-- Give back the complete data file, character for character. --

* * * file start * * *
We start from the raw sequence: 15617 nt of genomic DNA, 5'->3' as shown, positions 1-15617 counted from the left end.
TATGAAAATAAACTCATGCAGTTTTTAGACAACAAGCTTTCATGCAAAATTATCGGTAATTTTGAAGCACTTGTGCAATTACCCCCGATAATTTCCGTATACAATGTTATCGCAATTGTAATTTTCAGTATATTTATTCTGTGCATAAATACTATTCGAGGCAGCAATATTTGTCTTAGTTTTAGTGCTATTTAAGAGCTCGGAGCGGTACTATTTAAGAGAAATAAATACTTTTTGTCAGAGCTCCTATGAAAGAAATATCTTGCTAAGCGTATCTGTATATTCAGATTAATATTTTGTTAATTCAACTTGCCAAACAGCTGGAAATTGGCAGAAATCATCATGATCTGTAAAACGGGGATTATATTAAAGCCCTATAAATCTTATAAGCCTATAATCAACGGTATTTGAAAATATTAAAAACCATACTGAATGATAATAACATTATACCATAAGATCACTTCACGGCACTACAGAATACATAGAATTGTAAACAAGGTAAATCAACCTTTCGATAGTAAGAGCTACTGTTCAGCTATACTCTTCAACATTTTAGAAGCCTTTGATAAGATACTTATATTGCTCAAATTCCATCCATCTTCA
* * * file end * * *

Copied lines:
We start from the raw sequence: 15617 nt of genomic DNA, 5'->3' as shown, positions 1-15617 counted from the left end.
TATGAAAATAAACTCATGCAGTTTTTAGACAACAAGCTTTCATGCAAAATTATCGGTAATTTTGAAGCACTTGTGCAATTACCCCCGATAATTTCCGTATACAATGTTATCGCAATTGTAATTTTCAGTATATTTATTCTGTGCATAAATACTATTCGAGGCAGCAATATTTGTCTTAGTTTTAGTGCTATTTAAGAGCTCGGAGCGGTACTATTTAAGAGAAATAAATACTTTTTGTCAGAGCTCCTATGAAAGAAATATCTTGCTAAGCGTATCTGTATATTCAGATTAATATTTTGTTAATTCAACTTGCCAAACAGCTGGAAATTGGCAGAAATCATCATGATCTGTAAAACGGGGATTATATTAAAGCCCTATAAATCTTATAAGCCTATAATCAACGGTATTTGAAAATATTAAAAACCATACTGAATGATAATAACATTATACCATAAGATCACTTCACGGCACTACAGAATACATAGAATTGTAAACAAGGTAAATCAACCTTTCGATAGTAAGAGCTACTGTTCAGCTATACTCTTCAACATTTTAGAAGCCTTTGATAAGATACTTATATTGCTCAAATTCCATCCATCTTCA